May 2014

Science World is VOA’s on-air and online blog covering science, health, technology and the environment.

Rick PantaleoHosted by Rick Pantaleo, Science World‘s informative, entertaining and easy-to-understand presentation offers the latest news, features and one-on-one interviews with researchers, scientists, innovators and other newsmakers.


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Science World begins after the newscast on Friday at 2200, Saturday at 0300, 1100 and 1900 and Sunday at 0100, 0400, 0900, 1100 and 1200. The program may also be heard on some VOA affiliates after the news on Saturday at 0900 and 1100. (All times UTC).
 

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Iraqi Yazidis Fear Death of Their Communityi
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Sharon Behn
August 03, 2015 2:23 PM
A year ago on August 3, Islamic State militants stormed the homelands of Iraq’s Yazidi minority, killing hundreds of men and enslaving thousands of women. The scenes of desperate Yazidi families crowding on the top of Sinjar mountain without food or water spurred Kurdish fighters into action, an emergency airlift and the start of the U.S. airstrike campaign against the Islamic State Sunni extremists. VOA's Sharon Benh reports from northern Iraq.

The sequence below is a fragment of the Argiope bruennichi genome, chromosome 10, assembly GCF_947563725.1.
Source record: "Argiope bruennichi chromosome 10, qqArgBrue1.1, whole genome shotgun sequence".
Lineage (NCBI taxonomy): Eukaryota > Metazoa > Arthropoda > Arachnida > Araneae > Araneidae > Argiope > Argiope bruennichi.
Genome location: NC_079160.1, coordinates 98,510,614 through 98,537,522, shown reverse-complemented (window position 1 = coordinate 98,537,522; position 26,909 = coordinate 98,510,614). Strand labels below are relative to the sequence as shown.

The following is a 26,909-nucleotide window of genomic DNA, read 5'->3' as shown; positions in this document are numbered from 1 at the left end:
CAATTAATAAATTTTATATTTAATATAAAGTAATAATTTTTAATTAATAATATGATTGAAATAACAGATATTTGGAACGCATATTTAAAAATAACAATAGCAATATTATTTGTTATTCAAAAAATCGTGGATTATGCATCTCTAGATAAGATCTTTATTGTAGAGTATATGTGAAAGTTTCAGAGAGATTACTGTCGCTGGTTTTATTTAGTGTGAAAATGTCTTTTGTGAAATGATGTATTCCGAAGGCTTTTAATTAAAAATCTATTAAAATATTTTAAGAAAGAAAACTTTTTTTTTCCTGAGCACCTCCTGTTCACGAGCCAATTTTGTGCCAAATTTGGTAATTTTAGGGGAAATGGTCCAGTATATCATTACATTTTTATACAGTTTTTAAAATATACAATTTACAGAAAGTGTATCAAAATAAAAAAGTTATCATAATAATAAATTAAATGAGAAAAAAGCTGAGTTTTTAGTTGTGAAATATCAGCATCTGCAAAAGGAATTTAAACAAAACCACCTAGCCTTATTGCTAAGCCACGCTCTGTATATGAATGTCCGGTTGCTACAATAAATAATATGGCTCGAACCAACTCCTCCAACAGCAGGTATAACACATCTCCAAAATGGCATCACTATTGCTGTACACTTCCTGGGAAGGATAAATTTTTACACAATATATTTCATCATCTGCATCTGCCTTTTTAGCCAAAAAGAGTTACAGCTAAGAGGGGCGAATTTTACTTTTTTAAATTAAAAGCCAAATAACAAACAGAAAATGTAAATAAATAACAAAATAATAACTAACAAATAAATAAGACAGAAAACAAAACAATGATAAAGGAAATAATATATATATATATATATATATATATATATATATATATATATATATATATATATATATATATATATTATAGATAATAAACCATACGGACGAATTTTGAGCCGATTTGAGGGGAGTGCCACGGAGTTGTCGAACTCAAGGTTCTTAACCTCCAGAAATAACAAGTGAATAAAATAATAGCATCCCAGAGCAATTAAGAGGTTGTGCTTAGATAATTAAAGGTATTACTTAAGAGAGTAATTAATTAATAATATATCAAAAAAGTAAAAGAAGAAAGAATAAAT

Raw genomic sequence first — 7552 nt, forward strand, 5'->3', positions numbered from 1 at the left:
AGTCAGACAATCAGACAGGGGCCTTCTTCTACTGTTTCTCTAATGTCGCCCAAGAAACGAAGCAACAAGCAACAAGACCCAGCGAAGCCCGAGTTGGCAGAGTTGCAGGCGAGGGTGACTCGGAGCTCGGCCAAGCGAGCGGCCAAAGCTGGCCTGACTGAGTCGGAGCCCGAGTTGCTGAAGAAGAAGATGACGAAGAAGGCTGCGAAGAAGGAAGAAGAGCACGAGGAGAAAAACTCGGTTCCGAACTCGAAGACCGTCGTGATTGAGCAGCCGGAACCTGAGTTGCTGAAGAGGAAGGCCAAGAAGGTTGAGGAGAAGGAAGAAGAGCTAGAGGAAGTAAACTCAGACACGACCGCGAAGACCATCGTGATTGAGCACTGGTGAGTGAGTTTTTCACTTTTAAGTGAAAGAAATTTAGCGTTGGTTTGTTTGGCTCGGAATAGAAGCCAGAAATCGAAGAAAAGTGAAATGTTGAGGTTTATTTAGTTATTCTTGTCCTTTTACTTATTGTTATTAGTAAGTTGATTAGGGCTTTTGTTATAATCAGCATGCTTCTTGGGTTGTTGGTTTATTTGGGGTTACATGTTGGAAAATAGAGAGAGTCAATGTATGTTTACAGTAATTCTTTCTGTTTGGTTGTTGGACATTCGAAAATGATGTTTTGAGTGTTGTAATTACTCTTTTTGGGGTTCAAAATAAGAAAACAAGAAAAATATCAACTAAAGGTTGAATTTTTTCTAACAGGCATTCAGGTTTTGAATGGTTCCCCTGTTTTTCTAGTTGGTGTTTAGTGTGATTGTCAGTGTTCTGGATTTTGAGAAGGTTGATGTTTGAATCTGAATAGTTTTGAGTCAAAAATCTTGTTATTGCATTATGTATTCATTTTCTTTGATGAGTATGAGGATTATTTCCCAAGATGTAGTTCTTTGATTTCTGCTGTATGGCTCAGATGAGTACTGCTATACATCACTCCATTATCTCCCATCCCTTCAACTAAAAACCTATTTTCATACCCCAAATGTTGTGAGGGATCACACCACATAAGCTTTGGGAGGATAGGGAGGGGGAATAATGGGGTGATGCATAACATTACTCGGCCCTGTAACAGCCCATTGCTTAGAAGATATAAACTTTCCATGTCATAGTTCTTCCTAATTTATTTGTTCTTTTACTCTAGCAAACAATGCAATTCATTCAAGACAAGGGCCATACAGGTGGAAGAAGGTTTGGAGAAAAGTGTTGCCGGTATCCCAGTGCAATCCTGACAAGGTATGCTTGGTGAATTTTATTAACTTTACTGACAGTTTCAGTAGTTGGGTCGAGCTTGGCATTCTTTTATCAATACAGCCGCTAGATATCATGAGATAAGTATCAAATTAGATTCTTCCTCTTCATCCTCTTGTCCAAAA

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Video Iraqi Yazidis Fear Death of Their Community

A year ago on August 3, Islamic State militants stormed the homelands of Iraq’s Yazidi minority, killing hundreds of men and enslaving thousands of women. The scenes of desperate Yazidi families crowding on the top of Sinjar mountain without food or water spurred Kurdish fighters into action, an emergency airlift and the start of the U.S. airstrike campaign against the Islamic State Sunni extremists. VOA's Sharon Benh reports from northern Iraq.
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Video Bangkok Warned It Soon Could Be Submerged

Italy's Venice and America's New Orleans are not the only cities gradually submerging. The nearly ten million residents of the Bangkok urban area now must confront warnings the city could become uninhabitable in a few decades. VOA Correspondent Steve Herman reports from the Thai capital.
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Video Inclusive Gym Gets People With Disabilities in Fitness Spirit

Individuals with special needs are 58 percent more likely to be obese than the general population. According to the U.S. Centers for Disease Control, they also have an increased likelihood of anxiety, depression and social isolation. But a sports club outside Washington wants to make a difference in these people's lives. With Carol Pearson narrating, VOA's June Soh reports.
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Video Astronauts Train Underwater for Deep Space Missions

Manned deep space missions are still a long way off, but space agencies are already testing procedures, equipment and human stamina for operations in extreme environment conditions. Small groups of astronauts take turns in spending days in an underwater lab, off Florida’s southern coast, simulating future missions to some remote world. VOA’s George Putic reports.